Finally, studies establishing the complication rates of TEE in patients with stroke are needed. Because patients with stroke often have swallowing difficulties as well as coexisting heart disease, TEE-associated complications may occur more frequently in patients with stroke than in other patients. The harms associated with TEE must be accurately quantified in order to assess its overall utility.
Future economic evaluations would benefit from more accurate estimates of the cost of both TTE and TEE. While charges for these two tests, as assessed by Medicare, are similar, the actual cost of TEE may be substantially higher than that of TTE, due to the cost of additional time, equipment, and personnel required for TEE. Microcosting studies may help clarify the cost of these additional expenditures.
While additional research on diagnostic accuracy, including studies that either eliminate or adjust for verification bias, may help to clarify the accuracy of CUS, the finding that accuracy may vary from center to center suggests that it may not be possible to establish a generalizable estimate of CUS sensitivity and specificity. It may be more fruitful to conduct studies examining the factors (e.g., technical experience, quality management programs) that allow some centers to achieve higher CUS accuracy than others.
High-quality studies of MRA accuracy and reliability, particularly for contrast-enhanced MRA, both alone and in combination with CUS, are needed. Such studies should prospectively image consecutive patients with stroke and angiographically verify the presence or absence of stenosis in all patients; if this is not possible, a random sample of patients with negative MRA should undergo angiography for the purpose of adjusting for verification bias. Multicenter studies would be helpful in limiting the potential influence of publication bias and in clarifying the variability of accuracy across centers.
Studies of CEA complications indicate that complication rates are highly variable. Collaborative studies assessing the sources of this variability and potential interventions to reduce it, as has been done for coronary artery bypass graft surgery, may improve the quality of operative care and thereby improve the effectiveness of all strategies for carotid imaging.
Trials assessing the efficacy and safety of early versus late CEA would help in determining the most appropriate timing of carotid imaging. If early CEA (e.g., within 1 week of initial symptoms) were found to be as safe as delayed CEA, early recurrent strokes (within 30 days of symptom onset) might be avoided, thereby increasing the efficacy of CEA. If this were the case, the effectiveness of carotid imaging might be maximized when done shortly after initial presentation.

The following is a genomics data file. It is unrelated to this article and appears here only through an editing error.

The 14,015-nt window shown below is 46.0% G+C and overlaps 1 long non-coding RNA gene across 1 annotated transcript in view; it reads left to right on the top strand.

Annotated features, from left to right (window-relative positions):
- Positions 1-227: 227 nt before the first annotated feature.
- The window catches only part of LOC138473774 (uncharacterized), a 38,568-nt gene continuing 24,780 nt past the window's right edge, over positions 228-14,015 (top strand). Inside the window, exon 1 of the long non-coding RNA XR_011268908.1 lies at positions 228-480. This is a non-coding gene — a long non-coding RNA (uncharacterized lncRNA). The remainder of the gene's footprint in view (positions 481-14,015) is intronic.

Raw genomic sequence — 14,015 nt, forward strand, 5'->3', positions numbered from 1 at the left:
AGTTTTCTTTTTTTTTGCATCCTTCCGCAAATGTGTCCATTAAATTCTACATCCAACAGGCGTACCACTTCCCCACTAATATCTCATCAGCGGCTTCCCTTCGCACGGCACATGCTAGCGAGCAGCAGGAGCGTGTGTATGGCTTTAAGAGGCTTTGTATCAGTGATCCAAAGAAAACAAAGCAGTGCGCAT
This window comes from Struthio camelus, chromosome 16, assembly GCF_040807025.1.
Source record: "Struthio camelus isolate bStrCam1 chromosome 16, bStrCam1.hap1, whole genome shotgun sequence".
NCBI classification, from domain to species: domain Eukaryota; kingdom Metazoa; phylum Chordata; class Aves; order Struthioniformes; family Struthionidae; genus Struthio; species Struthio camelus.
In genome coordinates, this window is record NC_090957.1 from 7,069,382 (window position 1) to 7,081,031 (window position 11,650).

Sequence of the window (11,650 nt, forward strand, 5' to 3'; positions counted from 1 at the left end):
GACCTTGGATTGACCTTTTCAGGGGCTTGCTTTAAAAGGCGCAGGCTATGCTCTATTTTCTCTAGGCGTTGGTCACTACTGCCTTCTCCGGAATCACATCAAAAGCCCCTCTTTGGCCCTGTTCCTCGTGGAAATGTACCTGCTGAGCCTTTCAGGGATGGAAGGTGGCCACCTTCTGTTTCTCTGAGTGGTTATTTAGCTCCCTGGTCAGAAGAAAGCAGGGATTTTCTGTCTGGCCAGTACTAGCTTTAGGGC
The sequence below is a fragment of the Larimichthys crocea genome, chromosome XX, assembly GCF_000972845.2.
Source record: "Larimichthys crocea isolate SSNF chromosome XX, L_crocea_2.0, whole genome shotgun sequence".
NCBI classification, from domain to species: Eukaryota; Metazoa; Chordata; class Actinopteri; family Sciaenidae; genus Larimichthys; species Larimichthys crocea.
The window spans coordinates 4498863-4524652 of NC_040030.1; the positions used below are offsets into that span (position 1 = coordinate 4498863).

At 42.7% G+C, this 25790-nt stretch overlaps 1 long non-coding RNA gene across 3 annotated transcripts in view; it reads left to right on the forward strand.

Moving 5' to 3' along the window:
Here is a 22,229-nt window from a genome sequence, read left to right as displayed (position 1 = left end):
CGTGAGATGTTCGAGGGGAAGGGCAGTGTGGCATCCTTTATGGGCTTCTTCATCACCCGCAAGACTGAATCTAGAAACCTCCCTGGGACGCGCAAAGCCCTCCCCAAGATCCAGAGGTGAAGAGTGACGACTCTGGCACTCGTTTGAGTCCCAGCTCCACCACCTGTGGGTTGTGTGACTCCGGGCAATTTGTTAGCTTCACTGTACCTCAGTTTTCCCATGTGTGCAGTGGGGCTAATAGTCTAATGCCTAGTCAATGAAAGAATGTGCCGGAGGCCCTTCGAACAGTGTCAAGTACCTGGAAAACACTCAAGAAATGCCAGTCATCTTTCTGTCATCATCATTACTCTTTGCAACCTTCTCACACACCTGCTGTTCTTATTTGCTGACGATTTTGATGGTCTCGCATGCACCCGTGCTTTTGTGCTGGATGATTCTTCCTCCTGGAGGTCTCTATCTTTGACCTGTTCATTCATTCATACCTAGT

In addition to these recommended clinical studies, future economic evaluations of carotid imaging strategies would benefit from comparisons of the outcomes of CEA with those of the latest nonsurgical treatments for carotid stenosis. This would inform the issue of the appropriate comparator to CEA. Furthermore, economic evaluations would benefit from improved data on the epidemiology of recurrent stroke, the prevalence of moderate and severe carotid stenosis, and the relative benefits of CEA versus non-surgical management across clinical and demographic patient subgroups. Finally, new studies are needed of the costs and benefits of carotid imaging strategies beyond their use in decisionmaking about CEA, e.g., the potential value of information from carotid imaging in the diagnosis and treatment of cardiac disease.
Return to Contents
Availability of Full Report
The full evidence report from which this summary was derived was prepared for the Agency for Healthcare Research and Quality by the Oregon Evidence-based Practice Center under contract No. 290-97-0018. Print copies of this report are available free of charge from the AHRQ Publications Clearinghouse by calling 800-358-9295. Requestors should ask for Evidence Report/Technology Assessment No. 49, Effectiveness and Cost-Effectiveness of Echocardiography and Carotid Imaging in the Management of Stroke (AHRQ Publication No. 02-E022).
The Evidence Report is also online at the National Library of Medicine Bookshelf.
Return to Contents
AHRQ Publication Number 02-E021
Current as of July 2002